President Aleksandr Lukashenko has moved aggressively against the media to curb coverage of candidates challenging his bid for a third term in office.
“We condemn President Lukashenko’s continuing intimidation and censorship of the press,” said CPJ Executive Director Ann Cooper. “No election can be valid when the public is deprived of independent political reporting and national debate is stifled.”
Lukashenko is seeking a third term after securing a constitutional amendment passed in October 2004 in a vote that the Organization for Security and Cooperation in Europe said "fell significantly short" of democratic standards.
Today, police in the capital Minsk seized the entire 200,000 print-run of Tovarishch (Comrade), the official newspaper of the Belarusian Communist Party, the news agency Belapan reported. Editor Sergei Voznyak said police gave no explanation for the seizure. The issue contained the election program of opposition candidate Aleksandr Milinkevich, Belapan said.
Also today, guards at the Bobrovniki-Berestovitsa border crossing turned back journalists Marek Zabrodzki and Jerzy Leszczynski of Polish radio Belostok, Radio Free Europe/Radio Liberty reported. Both journalists had valid business visas and press accreditation from the Belarusian Foreign Ministry.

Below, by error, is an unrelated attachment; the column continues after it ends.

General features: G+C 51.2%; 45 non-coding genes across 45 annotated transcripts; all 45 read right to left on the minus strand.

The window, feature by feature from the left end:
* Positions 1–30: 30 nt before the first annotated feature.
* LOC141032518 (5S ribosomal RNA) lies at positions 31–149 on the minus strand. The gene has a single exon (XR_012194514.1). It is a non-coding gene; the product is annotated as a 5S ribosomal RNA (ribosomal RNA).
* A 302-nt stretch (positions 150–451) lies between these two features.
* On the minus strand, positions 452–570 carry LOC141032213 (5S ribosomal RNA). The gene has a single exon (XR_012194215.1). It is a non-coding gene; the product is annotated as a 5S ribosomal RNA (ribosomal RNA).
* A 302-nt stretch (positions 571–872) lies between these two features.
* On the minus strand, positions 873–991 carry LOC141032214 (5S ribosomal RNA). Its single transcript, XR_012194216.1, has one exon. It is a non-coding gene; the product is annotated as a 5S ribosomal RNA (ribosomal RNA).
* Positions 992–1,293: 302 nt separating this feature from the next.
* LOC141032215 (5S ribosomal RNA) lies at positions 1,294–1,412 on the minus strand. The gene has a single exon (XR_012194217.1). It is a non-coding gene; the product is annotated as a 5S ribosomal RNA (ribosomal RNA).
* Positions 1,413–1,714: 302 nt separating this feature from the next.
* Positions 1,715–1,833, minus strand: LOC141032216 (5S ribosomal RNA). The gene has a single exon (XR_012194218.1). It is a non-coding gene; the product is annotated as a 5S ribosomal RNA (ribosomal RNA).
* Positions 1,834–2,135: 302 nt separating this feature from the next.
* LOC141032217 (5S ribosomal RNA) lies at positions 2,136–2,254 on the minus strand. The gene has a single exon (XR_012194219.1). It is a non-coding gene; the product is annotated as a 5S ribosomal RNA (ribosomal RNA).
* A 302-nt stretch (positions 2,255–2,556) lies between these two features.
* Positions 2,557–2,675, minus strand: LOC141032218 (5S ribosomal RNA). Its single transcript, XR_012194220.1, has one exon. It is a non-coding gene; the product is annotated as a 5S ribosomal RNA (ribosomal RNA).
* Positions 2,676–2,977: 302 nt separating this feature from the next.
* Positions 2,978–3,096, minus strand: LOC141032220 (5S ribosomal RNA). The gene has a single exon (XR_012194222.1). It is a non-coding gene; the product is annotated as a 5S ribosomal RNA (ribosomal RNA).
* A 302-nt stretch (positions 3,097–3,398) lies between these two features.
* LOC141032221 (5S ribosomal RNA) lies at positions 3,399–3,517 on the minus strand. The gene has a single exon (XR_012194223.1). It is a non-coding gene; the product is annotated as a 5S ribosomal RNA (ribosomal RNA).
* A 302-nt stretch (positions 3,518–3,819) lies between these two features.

On Thursday, cable TV operator Kosmos TV stopped transmissions by the international Russian television channel RTVi. The channel had been regularly broadcasting a program on Belarus since February. Kosmos TV said the change was due to technical problems that were not likely to be fixed until after the election, the human rights monitor Charter 97 said.
But RTVi Director Mikhail Borshchevsky told RFE/RL that the channel received a call from Kosmos TV on Thursday saying that the cable operator was instructed “from above” to halt RTVi broadcasts. The channel had planned to broadcast a program on the presidential election that day.
For more information about the crackdown, see the CPJ alerts from March 16, February 10 and March 2, and the Belarus country summary from CPJ's annual report, Attacks on the Press in 2005.